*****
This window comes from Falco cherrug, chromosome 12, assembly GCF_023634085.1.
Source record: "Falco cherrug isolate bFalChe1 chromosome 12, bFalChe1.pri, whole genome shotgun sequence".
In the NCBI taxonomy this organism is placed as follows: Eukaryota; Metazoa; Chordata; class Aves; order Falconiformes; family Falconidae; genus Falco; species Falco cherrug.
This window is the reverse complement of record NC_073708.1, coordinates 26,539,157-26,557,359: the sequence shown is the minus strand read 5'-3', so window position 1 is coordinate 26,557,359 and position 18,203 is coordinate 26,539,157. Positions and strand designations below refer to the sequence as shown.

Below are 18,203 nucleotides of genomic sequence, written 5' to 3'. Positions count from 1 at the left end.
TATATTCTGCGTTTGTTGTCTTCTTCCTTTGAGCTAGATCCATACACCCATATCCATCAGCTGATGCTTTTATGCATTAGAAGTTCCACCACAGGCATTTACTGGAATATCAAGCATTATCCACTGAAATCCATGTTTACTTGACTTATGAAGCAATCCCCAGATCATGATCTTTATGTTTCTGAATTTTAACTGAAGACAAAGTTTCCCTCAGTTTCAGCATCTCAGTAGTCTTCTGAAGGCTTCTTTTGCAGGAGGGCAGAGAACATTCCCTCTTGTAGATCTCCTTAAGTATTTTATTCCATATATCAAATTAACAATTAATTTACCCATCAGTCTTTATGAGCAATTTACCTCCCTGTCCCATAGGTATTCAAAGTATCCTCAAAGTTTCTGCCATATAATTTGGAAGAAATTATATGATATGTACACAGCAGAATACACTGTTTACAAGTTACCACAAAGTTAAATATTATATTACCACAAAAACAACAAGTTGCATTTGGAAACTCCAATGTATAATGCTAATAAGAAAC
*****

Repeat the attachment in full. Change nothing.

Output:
This window comes from Falco cherrug, chromosome 12, assembly GCF_023634085.1.
Source record: "Falco cherrug isolate bFalChe1 chromosome 12, bFalChe1.pri, whole genome shotgun sequence".
In the NCBI taxonomy this organism is placed as follows: Eukaryota; Metazoa; Chordata; class Aves; order Falconiformes; family Falconidae; genus Falco; species Falco cherrug.
This window is the reverse complement of record NC_073708.1, coordinates 26,539,157-26,557,359: the sequence shown is the minus strand read 5'-3', so window position 1 is coordinate 26,557,359 and position 18,203 is coordinate 26,539,157. Positions and strand designations below refer to the sequence as shown.

Below are 18,203 nucleotides of genomic sequence, written 5' to 3'. Positions count from 1 at the left end.
TATATTCTGCGTTTGTTGTCTTCTTCCTTTGAGCTAGATCCATACACCCATATCCATCAGCTGATGCTTTTATGCATTAGAAGTTCCACCACAGGCATTTACTGGAATATCAAGCATTATCCACTGAAATCCATGTTTACTTGACTTATGAAGCAATCCCCAGATCATGATCTTTATGTTTCTGAATTTTAACTGAAGACAAAGTTTCCCTCAGTTTCAGCATCTCAGTAGTCTTCTGAAGGCTTCTTTTGCAGGAGGGCAGAGAACATTCCCTCTTGTAGATCTCCTTAAGTATTTTATTCCATATATCAAATTAACAATTAATTTACCCATCAGTCTTTATGAGCAATTTACCTCCCTGTCCCATAGGTATTCAAAGTATCCTCAAAGTTTCTGCCATATAATTTGGAAGAAATTATATGATATGTACACAGCAGAATACACTGTTTACAAGTTACCACAAAGTTAAATATTATATTACCACAAAAACAACAAGTTGCATTTGGAAACTCCAATGTATAATGCTAATAAGAAAC